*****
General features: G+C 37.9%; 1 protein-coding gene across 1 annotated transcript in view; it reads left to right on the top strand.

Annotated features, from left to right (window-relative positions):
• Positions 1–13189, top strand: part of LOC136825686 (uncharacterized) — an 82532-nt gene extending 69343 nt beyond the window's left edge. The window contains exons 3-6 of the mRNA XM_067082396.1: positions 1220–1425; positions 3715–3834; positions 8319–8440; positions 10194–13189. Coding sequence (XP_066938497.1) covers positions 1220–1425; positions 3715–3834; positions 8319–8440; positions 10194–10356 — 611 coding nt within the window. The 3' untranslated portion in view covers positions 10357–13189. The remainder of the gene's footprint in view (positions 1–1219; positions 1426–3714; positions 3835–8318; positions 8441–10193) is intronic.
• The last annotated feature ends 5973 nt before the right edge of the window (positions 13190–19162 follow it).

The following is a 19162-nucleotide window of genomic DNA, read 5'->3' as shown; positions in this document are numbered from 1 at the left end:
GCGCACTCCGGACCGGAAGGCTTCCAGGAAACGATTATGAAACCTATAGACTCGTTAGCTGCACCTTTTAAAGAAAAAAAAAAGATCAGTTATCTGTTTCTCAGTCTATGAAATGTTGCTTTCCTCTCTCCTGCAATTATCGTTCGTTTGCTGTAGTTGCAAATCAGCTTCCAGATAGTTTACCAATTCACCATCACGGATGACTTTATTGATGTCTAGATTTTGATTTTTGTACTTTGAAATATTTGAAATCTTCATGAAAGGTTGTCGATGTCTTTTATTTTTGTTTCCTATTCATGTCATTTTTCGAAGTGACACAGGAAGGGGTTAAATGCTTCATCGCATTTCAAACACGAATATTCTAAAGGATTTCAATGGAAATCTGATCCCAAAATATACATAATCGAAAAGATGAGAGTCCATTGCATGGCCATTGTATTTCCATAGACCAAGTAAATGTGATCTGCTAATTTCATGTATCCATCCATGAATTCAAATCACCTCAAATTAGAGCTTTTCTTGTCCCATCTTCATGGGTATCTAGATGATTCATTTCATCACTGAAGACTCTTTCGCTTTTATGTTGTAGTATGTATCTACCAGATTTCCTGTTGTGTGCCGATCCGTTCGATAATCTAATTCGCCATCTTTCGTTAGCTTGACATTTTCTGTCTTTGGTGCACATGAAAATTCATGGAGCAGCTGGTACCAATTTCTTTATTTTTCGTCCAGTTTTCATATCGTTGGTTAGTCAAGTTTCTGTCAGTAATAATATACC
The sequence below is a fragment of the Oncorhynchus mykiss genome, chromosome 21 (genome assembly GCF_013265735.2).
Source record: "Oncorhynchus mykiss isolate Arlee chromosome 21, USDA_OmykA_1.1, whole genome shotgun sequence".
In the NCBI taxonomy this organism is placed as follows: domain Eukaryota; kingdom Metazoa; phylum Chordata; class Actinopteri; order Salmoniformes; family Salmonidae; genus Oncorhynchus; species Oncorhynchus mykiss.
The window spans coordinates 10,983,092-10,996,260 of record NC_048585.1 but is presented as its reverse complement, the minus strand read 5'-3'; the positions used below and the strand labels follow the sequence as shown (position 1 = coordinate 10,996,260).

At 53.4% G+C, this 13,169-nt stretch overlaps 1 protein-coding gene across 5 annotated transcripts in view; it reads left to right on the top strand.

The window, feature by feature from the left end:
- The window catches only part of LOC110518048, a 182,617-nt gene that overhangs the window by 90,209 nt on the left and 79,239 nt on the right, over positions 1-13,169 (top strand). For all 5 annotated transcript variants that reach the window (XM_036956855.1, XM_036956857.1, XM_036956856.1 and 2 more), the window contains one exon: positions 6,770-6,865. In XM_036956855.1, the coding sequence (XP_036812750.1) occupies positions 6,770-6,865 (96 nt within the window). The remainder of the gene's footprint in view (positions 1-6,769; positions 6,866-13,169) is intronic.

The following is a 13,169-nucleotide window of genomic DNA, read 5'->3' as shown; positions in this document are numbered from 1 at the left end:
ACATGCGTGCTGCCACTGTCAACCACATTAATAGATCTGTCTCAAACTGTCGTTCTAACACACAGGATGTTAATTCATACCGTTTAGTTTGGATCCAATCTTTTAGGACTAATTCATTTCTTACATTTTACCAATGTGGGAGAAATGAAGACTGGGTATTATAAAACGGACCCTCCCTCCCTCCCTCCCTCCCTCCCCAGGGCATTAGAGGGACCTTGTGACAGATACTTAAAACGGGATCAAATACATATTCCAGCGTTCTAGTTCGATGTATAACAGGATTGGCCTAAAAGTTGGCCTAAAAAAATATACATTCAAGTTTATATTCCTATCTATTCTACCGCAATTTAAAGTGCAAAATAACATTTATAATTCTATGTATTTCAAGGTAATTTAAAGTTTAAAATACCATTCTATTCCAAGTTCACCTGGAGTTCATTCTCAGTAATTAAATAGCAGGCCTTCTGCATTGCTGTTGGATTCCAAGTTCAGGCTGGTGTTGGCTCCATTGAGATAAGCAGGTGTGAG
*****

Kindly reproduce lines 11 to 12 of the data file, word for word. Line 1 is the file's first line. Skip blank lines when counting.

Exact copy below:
At 53.4% G+C, this 13,169-nt stretch overlaps 1 protein-coding gene across 5 annotated transcripts in view; it reads left to right on the top strand.

The window, feature by feature from the left end: